[00:22:49] Sharon Skinner: I do the same thing. I’m like the interface into the world of craft and I can take and isolate the components that you need right now, because there are thousands of articles and hundreds and hundreds of good craft books and techniques and tools and you can go to workshops and webinars and conferences, and that’s all great. And you always learn something at those. And I think they’re valuable. I continue to teach them and I continue to attend them.
And I continue to absorb more craft books all the time, but I am filling my hopper so that when I have a client who has a specific need, I can go, oh, there’s an article for that, that I just saw that’s perfect for this client. And I keep a list of those kinds of resources, as I know you do, or I have the books and I’ll go, wait, there’s a perfect way to articulate that for this client.
I’m gonna have them get this book and read this chapter because it’s exactly what they need right now. But if you’re at a conference, you get a lot of very high level, very general information. That’s great. And it’s good. And it’s solid. And if you’re in the right place at the right time, you’re hearing exactly what you need to hear based on the work that you’re doing and the level that you’re at, where you’re at in your journey, but they’re not focusing on you and your writing when you’re in those kinds of environments.
Whereas a coach, gets to know you and gets to know your writing and we know your story and we know where you’re at and we can pick and choose from this vast array of information what’s specifically going to help you right now, in this moment, with this piece of work.
[00:24:39] Christy Yaros: And that is different for, for every person and it’s different for the same person on a different day and, during a different project. I mean, the tools that are out there all have the same end goal to help a writer write a satisfying story that works and entertains and all the things, but personally Freytag’s pyramid doesn’t do much for me, just not my thing.
So, wouldn’t help me. I would need something else. I’m not even really a three act kind of person. And some of my clients are, and some of my clients aren’t. And so there’s no set structure to how something has to work.
[00:25:22] Sharon Skinner: Because process is personal.
[00:25:24] Christy Yaros: Right. But it’s a matter of finding what framework they’re all frameworks, what framework works best for you. And it’s exciting for me to help a writer make that connection to something where it’s like, oh, like that makes so much sense. I get this now.
[00:25:40] Sharon Skinner: And to your point, it can shift not only from project to project, but within projects. So I have an ongoing client I’m working with and she started in one place and we’ve been working together for some time.
She’s in a whole nother place and has different needs now for the project that she’s working on and for leveling up her craft, because we’ve already leveled her up, she’s leveled up a lot. And so now I’m, we’re taking her to the next level and, it becomes more nuanced. And if you’re looking at the pyramid structure, we’re working her up the pyramid in her craft. So we’re going from some of the needs in the writing that were more general or more, get the emotion on the page to now, let’s do more nuanced voice for your project. Let’s do more nuanced writing. Let’s shift this just a little bit. And so, again, it’s like getting a masterclass in writing, but not only that you are getting that one-on-one attention. So the masterclass is focused on your project and your needs at any given time during the process, which is cool. And I love doing it. It’s so much fun, but again, everybody, like you said, they come in at different places.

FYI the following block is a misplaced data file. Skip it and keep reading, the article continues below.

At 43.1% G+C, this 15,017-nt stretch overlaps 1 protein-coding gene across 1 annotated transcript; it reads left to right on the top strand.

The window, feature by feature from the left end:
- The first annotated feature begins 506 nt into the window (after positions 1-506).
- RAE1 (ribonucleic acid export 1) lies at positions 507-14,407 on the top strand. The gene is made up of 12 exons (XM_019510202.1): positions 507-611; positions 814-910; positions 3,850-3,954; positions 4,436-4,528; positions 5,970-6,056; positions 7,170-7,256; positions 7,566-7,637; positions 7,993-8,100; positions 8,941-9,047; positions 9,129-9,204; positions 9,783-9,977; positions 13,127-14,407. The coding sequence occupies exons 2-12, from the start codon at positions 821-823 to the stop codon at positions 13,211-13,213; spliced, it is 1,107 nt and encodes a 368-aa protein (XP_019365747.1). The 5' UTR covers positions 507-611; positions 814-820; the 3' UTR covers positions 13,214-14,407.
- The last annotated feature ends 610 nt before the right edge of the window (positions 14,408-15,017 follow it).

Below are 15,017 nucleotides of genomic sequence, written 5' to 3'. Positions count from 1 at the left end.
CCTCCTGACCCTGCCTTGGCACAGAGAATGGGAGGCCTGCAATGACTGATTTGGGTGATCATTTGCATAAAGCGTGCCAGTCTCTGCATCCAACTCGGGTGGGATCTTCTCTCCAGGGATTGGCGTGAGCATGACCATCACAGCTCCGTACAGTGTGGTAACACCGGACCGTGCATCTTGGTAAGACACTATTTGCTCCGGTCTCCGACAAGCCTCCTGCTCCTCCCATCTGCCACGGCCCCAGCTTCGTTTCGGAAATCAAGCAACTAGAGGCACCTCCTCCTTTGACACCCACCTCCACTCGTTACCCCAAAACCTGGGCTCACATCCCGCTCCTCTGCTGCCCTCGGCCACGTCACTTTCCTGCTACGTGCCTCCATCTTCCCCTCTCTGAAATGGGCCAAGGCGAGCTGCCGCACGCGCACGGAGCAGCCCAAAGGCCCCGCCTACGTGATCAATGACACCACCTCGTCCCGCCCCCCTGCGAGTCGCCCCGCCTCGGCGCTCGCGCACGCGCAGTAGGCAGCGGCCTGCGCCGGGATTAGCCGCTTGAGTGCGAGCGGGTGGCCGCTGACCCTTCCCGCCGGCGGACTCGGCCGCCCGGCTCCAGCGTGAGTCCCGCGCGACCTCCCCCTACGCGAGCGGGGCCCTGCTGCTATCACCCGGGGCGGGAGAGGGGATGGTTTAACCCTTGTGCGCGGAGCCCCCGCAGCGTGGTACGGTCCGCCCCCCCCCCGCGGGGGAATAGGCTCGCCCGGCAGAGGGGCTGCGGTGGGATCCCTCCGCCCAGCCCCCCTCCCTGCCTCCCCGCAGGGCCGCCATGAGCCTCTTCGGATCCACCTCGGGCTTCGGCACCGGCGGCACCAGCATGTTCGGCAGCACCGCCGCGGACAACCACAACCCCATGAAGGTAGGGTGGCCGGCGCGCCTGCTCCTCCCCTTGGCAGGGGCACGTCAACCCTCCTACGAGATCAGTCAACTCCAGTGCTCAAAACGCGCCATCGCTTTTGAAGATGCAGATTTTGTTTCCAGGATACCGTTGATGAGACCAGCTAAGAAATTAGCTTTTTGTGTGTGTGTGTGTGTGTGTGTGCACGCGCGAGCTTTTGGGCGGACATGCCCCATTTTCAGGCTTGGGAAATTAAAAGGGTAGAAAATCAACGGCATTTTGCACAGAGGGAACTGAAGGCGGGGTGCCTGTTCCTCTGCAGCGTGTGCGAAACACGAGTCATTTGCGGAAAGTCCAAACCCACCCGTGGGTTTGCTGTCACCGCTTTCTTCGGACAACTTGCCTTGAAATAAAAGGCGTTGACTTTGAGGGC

They come in at different levels, and we get to help them discover what it is they need, identify that and then give them the resources and the solutions to help them with that issue. And that’s a lot of fun.
[00:27:12] Christy Yaros: It is. I mean, clearly we love what we do or hopefully we wouldn’t be doing it.
So a question I have received is being embedded in SCBWI community, like we are, obviously we have a lot of colleagues who are not necessarily beginning writers. They’re not just starting out they have agents, they’ve published books, but there is still a place for us to work together because as we’ve been saying, there’s so many different things that we can do that, just the process, which is my favorite process, of somebody coming to you with just an idea and walking away with a solid plan to write it. Maybe you don’t need me to sit down with you while you write your actual manuscript. You can go off and do that on your own. Maybe you just need accountability when you’re doing that part, but that beginning process of working it all out and making sure that everything works and works the best way that it can before even putting any words on the page can shave months off of any writer’s process.
[00:28:16] Sharon Skinner: And weren’t you saying that you have a client that has an agent who wanted them to take an idea and changed the age category on it and rework it, and you are working with that client on that. Aren’t you?